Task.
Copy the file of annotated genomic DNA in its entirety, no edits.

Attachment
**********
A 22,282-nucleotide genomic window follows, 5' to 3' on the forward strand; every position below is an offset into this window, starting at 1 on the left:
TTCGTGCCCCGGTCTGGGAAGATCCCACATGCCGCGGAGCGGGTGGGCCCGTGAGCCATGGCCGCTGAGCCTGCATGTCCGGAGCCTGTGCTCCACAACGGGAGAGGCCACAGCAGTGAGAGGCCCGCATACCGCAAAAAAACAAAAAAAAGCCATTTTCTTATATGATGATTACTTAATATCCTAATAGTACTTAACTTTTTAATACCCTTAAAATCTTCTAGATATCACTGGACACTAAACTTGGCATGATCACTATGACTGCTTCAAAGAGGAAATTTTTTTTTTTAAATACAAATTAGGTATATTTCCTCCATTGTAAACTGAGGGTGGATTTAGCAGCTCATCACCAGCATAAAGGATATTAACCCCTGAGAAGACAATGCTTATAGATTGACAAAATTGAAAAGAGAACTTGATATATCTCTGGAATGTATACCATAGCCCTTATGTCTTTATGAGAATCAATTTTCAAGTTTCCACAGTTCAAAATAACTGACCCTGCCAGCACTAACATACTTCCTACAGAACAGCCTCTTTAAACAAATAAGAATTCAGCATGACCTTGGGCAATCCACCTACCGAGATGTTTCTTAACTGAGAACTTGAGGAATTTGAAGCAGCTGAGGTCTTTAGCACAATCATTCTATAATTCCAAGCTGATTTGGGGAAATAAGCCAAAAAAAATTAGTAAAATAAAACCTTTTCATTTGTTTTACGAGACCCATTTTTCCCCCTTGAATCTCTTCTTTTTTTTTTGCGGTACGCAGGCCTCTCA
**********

A 22,282-nucleotide genomic window follows, 5' to 3' on the forward strand; every position below is an offset into this window, starting at 1 on the left:
TTCGTGCCCCGGTCTGGGAAGATCCCACATGCCGCGGAGCGGGTGGGCCCGTGAGCCATGGCCGCTGAGCCTGCATGTCCGGAGCCTGTGCTCCACAACGGGAGAGGCCACAGCAGTGAGAGGCCCGCATACCGCAAAAAAACAAAAAAAAGCCATTTTCTTATATGATGATTACTTAATATCCTAATAGTACTTAACTTTTTAATACCCTTAAAATCTTCTAGATATCACTGGACACTAAACTTGGCATGATCACTATGACTGCTTCAAAGAGGAAATTTTTTTTTTTAAATACAAATTAGGTATATTTCCTCCATTGTAAACTGAGGGTGGATTTAGCAGCTCATCACCAGCATAAAGGATATTAACCCCTGAGAAGACAATGCTTATAGATTGACAAAATTGAAAAGAGAACTTGATATATCTCTGGAATGTATACCATAGCCCTTATGTCTTTATGAGAATCAATTTTCAAGTTTCCACAGTTCAAAATAACTGACCCTGCCAGCACTAACATACTTCCTACAGAACAGCCTCTTTAAACAAATAAGAATTCAGCATGACCTTGGGCAATCCACCTACCGAGATGTTTCTTAACTGAGAACTTGAGGAATTTGAAGCAGCTGAGGTCTTTAGCACAATCATTCTATAATTCCAAGCTGATTTGGGGAAATAAGCCAAAAAAAATTAGTAAAATAAAACCTTTTCATTTGTTTTACGAGACCCATTTTTCCCCCTTGAATCTCTTCTTTTTTTTTTGCGGTACGCAGGCCTCTCA